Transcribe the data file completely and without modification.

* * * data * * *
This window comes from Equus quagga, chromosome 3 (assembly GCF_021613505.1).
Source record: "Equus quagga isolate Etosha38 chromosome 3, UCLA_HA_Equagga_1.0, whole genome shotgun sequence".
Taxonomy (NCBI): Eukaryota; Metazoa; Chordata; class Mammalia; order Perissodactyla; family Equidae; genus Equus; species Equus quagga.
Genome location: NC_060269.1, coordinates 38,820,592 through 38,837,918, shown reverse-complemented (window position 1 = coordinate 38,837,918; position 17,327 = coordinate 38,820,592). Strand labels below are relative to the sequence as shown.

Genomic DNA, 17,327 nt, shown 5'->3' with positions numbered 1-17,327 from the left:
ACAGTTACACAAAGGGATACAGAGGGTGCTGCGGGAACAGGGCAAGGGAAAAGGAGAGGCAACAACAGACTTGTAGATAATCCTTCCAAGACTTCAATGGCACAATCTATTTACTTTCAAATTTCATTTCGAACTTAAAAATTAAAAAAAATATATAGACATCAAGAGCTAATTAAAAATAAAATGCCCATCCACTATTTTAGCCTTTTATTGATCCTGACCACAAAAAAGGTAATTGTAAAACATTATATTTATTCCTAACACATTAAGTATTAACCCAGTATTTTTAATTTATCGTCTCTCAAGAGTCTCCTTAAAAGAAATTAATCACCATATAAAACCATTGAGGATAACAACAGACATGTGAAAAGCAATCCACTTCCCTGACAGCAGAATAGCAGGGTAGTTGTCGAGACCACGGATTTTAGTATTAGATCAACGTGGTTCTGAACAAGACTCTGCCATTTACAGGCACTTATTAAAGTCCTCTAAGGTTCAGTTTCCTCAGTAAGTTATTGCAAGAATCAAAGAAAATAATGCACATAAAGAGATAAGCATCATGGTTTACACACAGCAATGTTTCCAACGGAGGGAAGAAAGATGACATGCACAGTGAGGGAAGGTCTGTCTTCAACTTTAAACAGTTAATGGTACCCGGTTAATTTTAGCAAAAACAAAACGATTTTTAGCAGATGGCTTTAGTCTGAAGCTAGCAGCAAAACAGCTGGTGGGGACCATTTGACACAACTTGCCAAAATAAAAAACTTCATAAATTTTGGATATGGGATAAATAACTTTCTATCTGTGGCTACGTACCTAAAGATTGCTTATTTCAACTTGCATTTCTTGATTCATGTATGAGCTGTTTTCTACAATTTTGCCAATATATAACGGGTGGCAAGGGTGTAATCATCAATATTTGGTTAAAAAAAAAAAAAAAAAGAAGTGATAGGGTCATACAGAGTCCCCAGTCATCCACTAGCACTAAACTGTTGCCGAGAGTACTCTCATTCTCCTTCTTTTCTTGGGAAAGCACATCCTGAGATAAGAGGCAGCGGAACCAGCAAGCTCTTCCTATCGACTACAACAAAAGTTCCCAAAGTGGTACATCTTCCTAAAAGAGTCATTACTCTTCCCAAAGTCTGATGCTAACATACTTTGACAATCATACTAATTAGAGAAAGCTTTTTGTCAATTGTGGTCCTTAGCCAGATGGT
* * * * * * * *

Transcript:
This window comes from Equus quagga, chromosome 3 (assembly GCF_021613505.1).
Source record: "Equus quagga isolate Etosha38 chromosome 3, UCLA_HA_Equagga_1.0, whole genome shotgun sequence".
Taxonomy (NCBI): Eukaryota; Metazoa; Chordata; class Mammalia; order Perissodactyla; family Equidae; genus Equus; species Equus quagga.
Genome location: NC_060269.1, coordinates 38,820,592 through 38,837,918, shown reverse-complemented (window position 1 = coordinate 38,837,918; position 17,327 = coordinate 38,820,592). Strand labels below are relative to the sequence as shown.

Genomic DNA, 17,327 nt, shown 5'->3' with positions numbered 1-17,327 from the left:
ACAGTTACACAAAGGGATACAGAGGGTGCTGCGGGAACAGGGCAAGGGAAAAGGAGAGGCAACAACAGACTTGTAGATAATCCTTCCAAGACTTCAATGGCACAATCTATTTACTTTCAAATTTCATTTCGAACTTAAAAATTAAAAAAAATATATAGACATCAAGAGCTAATTAAAAATAAAATGCCCATCCACTATTTTAGCCTTTTATTGATCCTGACCACAAAAAAGGTAATTGTAAAACATTATATTTATTCCTAACACATTAAGTATTAACCCAGTATTTTTAATTTATCGTCTCTCAAGAGTCTCCTTAAAAGAAATTAATCACCATATAAAACCATTGAGGATAACAACAGACATGTGAAAAGCAATCCACTTCCCTGACAGCAGAATAGCAGGGTAGTTGTCGAGACCACGGATTTTAGTATTAGATCAACGTGGTTCTGAACAAGACTCTGCCATTTACAGGCACTTATTAAAGTCCTCTAAGGTTCAGTTTCCTCAGTAAGTTATTGCAAGAATCAAAGAAAATAATGCACATAAAGAGATAAGCATCATGGTTTACACACAGCAATGTTTCCAACGGAGGGAAGAAAGATGACATGCACAGTGAGGGAAGGTCTGTCTTCAACTTTAAACAGTTAATGGTACCCGGTTAATTTTAGCAAAAACAAAACGATTTTTAGCAGATGGCTTTAGTCTGAAGCTAGCAGCAAAACAGCTGGTGGGGACCATTTGACACAACTTGCCAAAATAAAAAACTTCATAAATTTTGGATATGGGATAAATAACTTTCTATCTGTGGCTACGTACCTAAAGATTGCTTATTTCAACTTGCATTTCTTGATTCATGTATGAGCTGTTTTCTACAATTTTGCCAATATATAACGGGTGGCAAGGGTGTAATCATCAATATTTGGTTAAAAAAAAAAAAAAAAAGAAGTGATAGGGTCATACAGAGTCCCCAGTCATCCACTAGCACTAAACTGTTGCCGAGAGTACTCTCATTCTCCTTCTTTTCTTGGGAAAGCACATCCTGAGATAAGAGGCAGCGGAACCAGCAAGCTCTTCCTATCGACTACAACAAAAGTTCCCAAAGTGGTACATCTTCCTAAAAGAGTCATTACTCTTCCCAAAGTCTGATGCTAACATACTTTGACAATCATACTAATTAGAGAAAGCTTTTTGTCAATTGTGGTCCTTAGCCAGATGGT